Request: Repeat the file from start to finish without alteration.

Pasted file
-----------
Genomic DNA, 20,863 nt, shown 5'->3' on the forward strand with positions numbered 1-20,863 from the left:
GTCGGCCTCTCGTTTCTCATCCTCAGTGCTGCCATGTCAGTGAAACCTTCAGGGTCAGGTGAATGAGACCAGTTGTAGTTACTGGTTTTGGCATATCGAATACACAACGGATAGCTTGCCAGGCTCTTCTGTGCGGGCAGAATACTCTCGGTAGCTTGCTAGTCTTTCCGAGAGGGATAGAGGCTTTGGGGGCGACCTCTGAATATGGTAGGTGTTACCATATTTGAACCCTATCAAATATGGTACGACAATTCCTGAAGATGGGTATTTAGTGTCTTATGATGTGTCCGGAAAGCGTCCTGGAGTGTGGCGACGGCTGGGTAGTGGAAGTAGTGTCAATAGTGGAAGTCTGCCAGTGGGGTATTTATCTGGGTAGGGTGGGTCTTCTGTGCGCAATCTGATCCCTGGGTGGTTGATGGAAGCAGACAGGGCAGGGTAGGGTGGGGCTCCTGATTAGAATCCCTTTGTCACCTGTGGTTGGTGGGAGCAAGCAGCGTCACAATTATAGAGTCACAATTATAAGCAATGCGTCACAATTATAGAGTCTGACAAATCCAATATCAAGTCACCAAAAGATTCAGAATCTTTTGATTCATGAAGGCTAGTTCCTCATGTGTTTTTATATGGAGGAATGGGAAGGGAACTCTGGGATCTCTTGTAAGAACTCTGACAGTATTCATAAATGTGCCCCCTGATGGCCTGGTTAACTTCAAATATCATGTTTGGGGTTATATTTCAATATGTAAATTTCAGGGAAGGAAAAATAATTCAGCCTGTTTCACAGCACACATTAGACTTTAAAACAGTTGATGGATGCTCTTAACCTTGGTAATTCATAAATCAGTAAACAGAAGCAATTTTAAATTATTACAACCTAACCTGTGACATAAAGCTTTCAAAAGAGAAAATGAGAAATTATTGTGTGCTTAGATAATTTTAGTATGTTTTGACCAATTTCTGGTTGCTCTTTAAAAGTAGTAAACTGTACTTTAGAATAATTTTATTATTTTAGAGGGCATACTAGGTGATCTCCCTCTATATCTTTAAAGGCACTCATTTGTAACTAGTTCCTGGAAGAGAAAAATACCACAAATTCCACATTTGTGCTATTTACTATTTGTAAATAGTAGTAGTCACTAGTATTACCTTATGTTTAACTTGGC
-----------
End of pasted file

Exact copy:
Genomic DNA, 20,863 nt, shown 5'->3' on the forward strand with positions numbered 1-20,863 from the left:
GTCGGCCTCTCGTTTCTCATCCTCAGTGCTGCCATGTCAGTGAAACCTTCAGGGTCAGGTGAATGAGACCAGTTGTAGTTACTGGTTTTGGCATATCGAATACACAACGGATAGCTTGCCAGGCTCTTCTGTGCGGGCAGAATACTCTCGGTAGCTTGCTAGTCTTTCCGAGAGGGATAGAGGCTTTGGGGGCGACCTCTGAATATGGTAGGTGTTACCATATTTGAACCCTATCAAATATGGTACGACAATTCCTGAAGATGGGTATTTAGTGTCTTATGATGTGTCCGGAAAGCGTCCTGGAGTGTGGCGACGGCTGGGTAGTGGAAGTAGTGTCAATAGTGGAAGTCTGCCAGTGGGGTATTTATCTGGGTAGGGTGGGTCTTCTGTGCGCAATCTGATCCCTGGGTGGTTGATGGAAGCAGACAGGGCAGGGTAGGGTGGGGCTCCTGATTAGAATCCCTTTGTCACCTGTGGTTGGTGGGAGCAAGCAGCGTCACAATTATAGAGTCACAATTATAAGCAATGCGTCACAATTATAGAGTCTGACAAATCCAATATCAAGTCACCAAAAGATTCAGAATCTTTTGATTCATGAAGGCTAGTTCCTCATGTGTTTTTATATGGAGGAATGGGAAGGGAACTCTGGGATCTCTTGTAAGAACTCTGACAGTATTCATAAATGTGCCCCCTGATGGCCTGGTTAACTTCAAATATCATGTTTGGGGTTATATTTCAATATGTAAATTTCAGGGAAGGAAAAATAATTCAGCCTGTTTCACAGCACACATTAGACTTTAAAACAGTTGATGGATGCTCTTAACCTTGGTAATTCATAAATCAGTAAACAGAAGCAATTTTAAATTATTACAACCTAACCTGTGACATAAAGCTTTCAAAAGAGAAAATGAGAAATTATTGTGTGCTTAGATAATTTTAGTATGTTTTGACCAATTTCTGGTTGCTCTTTAAAAGTAGTAAACTGTACTTTAGAATAATTTTATTATTTTAGAGGGCATACTAGGTGATCTCCCTCTATATCTTTAAAGGCACTCATTTGTAACTAGTTCCTGGAAGAGAAAAATACCACAAATTCCACATTTGTGCTATTTACTATTTGTAAATAGTAGTAGTCACTAGTATTACCTTATGTTTAACTTGGC